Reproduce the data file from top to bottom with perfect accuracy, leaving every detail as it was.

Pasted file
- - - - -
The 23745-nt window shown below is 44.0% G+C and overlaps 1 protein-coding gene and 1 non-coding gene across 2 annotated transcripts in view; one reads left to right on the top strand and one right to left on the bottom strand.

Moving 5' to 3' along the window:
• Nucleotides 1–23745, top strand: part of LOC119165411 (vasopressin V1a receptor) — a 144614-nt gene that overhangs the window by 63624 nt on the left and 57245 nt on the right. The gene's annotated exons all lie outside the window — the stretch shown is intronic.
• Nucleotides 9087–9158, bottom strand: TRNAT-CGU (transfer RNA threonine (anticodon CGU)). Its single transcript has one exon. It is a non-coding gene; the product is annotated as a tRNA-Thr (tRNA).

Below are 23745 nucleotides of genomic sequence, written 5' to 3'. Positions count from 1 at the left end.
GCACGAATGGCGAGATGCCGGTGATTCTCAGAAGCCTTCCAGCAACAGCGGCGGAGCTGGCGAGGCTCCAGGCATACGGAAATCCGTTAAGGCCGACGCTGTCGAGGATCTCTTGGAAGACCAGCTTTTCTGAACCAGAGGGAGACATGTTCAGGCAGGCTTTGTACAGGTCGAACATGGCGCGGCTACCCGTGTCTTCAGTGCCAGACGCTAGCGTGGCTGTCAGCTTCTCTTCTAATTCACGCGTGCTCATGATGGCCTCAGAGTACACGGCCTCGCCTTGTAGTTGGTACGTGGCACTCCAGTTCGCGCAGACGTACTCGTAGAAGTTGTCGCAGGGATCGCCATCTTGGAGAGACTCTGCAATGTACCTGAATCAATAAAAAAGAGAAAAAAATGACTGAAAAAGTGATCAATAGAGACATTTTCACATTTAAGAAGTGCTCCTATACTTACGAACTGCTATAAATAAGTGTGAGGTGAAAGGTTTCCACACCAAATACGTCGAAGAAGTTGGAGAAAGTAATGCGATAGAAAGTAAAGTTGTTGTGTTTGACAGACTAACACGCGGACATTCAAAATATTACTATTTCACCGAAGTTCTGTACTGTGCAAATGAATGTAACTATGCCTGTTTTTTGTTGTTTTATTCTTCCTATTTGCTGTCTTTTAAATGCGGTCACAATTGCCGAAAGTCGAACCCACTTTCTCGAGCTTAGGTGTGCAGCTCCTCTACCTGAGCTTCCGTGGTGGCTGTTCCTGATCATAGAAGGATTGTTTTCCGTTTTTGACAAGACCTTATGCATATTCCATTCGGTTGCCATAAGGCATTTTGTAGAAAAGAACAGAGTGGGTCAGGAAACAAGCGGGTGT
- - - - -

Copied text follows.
The 23745-nt window shown below is 44.0% G+C and overlaps 1 protein-coding gene and 1 non-coding gene across 2 annotated transcripts in view; one reads left to right on the top strand and one right to left on the bottom strand.

Moving 5' to 3' along the window:
• Nucleotides 1–23745, top strand: part of LOC119165411 (vasopressin V1a receptor) — a 144614-nt gene that overhangs the window by 63624 nt on the left and 57245 nt on the right. The gene's annotated exons all lie outside the window — the stretch shown is intronic.
• Nucleotides 9087–9158, bottom strand: TRNAT-CGU (transfer RNA threonine (anticodon CGU)). Its single transcript has one exon. It is a non-coding gene; the product is annotated as a tRNA-Thr (tRNA).

Below are 23745 nucleotides of genomic sequence, written 5' to 3'. Positions count from 1 at the left end.
GCACGAATGGCGAGATGCCGGTGATTCTCAGAAGCCTTCCAGCAACAGCGGCGGAGCTGGCGAGGCTCCAGGCATACGGAAATCCGTTAAGGCCGACGCTGTCGAGGATCTCTTGGAAGACCAGCTTTTCTGAACCAGAGGGAGACATGTTCAGGCAGGCTTTGTACAGGTCGAACATGGCGCGGCTACCCGTGTCTTCAGTGCCAGACGCTAGCGTGGCTGTCAGCTTCTCTTCTAATTCACGCGTGCTCATGATGGCCTCAGAGTACACGGCCTCGCCTTGTAGTTGGTACGTGGCACTCCAGTTCGCGCAGACGTACTCGTAGAAGTTGTCGCAGGGATCGCCATCTTGGAGAGACTCTGCAATGTACCTGAATCAATAAAAAAGAGAAAAAAATGACTGAAAAAGTGATCAATAGAGACATTTTCACATTTAAGAAGTGCTCCTATACTTACGAACTGCTATAAATAAGTGTGAGGTGAAAGGTTTCCACACCAAATACGTCGAAGAAGTTGGAGAAAGTAATGCGATAGAAAGTAAAGTTGTTGTGTTTGACAGACTAACACGCGGACATTCAAAATATTACTATTTCACCGAAGTTCTGTACTGTGCAAATGAATGTAACTATGCCTGTTTTTTGTTGTTTTATTCTTCCTATTTGCTGTCTTTTAAATGCGGTCACAATTGCCGAAAGTCGAACCCACTTTCTCGAGCTTAGGTGTGCAGCTCCTCTACCTGAGCTTCCGTGGTGGCTGTTCCTGATCATAGAAGGATTGTTTTCCGTTTTTGACAAGACCTTATGCATATTCCATTCGGTTGCCATAAGGCATTTTGTAGAAAAGAACAGAGTGGGTCAGGAAACAAGCGGGTGT